In 2015 Pirates closer Mark Melancon led the majors with 51 saves. In the process he shattered the Bucs team record of 46 saves set by Mike Williams in 2002. It was his first full season as a closer but he was in full lockdown mode blowing only two saves in 53 opportunities. Melancon also had a club record streak of 35 straight saves. It wasn’t always pretty but Melancon rebounded from a noticeable drop in velocity last April that saw him struggle to hit 90 mph on the gun. Melancon was able to survive the slow start by utilizing his devastating cutter that led to one of MLB’s highest groundball rates. He finished with a 7.28 K/9 rate, his lowest in seven years, but that didn’t stop him from finishing as the top fantasy closer. As long as Melancon continues to display impeccable command and induce plenty of groundballs (57.5 percent), he’ll remain an elite closer. The problem with owning Melancon is that you’ll have to pay an inflated price on draft day to acquire him since he’ll be priced as a top-10 closer. According to FantasyPros ADP data he’s currently the sixth closer off the board (90th overall) in the eighth/ninth round. His floor is pretty high given he’s closing for a team capable of winning 90 or more games but ceiling is capped due to low K rate and short track record at the position.
Next Man Up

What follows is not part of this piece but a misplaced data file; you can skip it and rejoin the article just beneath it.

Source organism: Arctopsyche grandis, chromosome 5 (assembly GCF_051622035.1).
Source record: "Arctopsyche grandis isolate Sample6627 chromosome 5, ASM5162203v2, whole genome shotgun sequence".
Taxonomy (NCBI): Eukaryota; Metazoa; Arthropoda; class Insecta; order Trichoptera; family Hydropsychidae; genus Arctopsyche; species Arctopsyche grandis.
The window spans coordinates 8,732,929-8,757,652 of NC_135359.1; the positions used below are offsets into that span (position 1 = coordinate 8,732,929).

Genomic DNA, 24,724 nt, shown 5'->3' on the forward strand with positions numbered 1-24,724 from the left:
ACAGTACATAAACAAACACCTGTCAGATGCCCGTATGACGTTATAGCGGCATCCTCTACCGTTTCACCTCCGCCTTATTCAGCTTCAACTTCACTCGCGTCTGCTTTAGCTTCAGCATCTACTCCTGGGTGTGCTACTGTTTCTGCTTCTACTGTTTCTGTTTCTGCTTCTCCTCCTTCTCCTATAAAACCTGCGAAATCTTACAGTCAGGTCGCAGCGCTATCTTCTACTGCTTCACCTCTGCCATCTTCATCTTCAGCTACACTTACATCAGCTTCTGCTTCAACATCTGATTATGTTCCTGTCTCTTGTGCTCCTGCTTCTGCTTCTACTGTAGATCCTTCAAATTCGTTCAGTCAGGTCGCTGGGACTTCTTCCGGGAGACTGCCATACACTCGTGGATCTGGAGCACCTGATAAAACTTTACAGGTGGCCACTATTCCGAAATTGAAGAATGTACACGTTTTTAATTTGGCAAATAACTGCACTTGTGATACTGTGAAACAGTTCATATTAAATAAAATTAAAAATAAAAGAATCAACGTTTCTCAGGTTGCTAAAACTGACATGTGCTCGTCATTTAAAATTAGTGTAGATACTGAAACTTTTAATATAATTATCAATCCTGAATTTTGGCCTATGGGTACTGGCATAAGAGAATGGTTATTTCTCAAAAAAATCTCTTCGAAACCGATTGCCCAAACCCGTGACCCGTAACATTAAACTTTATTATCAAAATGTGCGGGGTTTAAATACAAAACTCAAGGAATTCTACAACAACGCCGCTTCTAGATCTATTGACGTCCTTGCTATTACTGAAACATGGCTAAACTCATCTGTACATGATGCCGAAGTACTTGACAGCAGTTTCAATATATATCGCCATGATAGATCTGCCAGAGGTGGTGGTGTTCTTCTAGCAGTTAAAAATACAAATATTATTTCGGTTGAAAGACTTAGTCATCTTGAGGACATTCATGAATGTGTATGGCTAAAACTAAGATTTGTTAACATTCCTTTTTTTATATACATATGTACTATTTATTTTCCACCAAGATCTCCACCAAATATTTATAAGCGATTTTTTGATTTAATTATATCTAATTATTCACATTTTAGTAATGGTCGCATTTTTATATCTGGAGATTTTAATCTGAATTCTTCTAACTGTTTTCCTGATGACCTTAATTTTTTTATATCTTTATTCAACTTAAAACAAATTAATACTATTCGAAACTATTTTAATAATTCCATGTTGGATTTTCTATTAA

Tony Watson has the stuff to be a closer on a lot of teams but will remain the Bucs primary setup man barring an injury or meltdown by Mark Malancon. Watson’s fastball reaches 93-94 mph and he mixes in a nasty slider to keep hitters off-balance. The southpaw registered a 1.91 ERA and 0.96 WHIP in 75.1 innings last year while leading the majors with 41 holds. Watson has quietly become one of the game’s best relievers posting a sub-2.00 ERA in over 200 innings pitched from 2013-2015. Only the best pitcher in baseball Clayton Kershaw and teammate Mark Melancon are on this short list. Watson holds substantial value in leagues that counts holds as a category having recorded 97 holds over the past three years. Keep in mind that Melancon is in the last year of this contract making him a viable trade target for other teams. Watson is a great late round investment especially if you’re speculating for saves since he could be a 30-plus save guy if Melancon is sent packing.
Tyler Glasnow, SP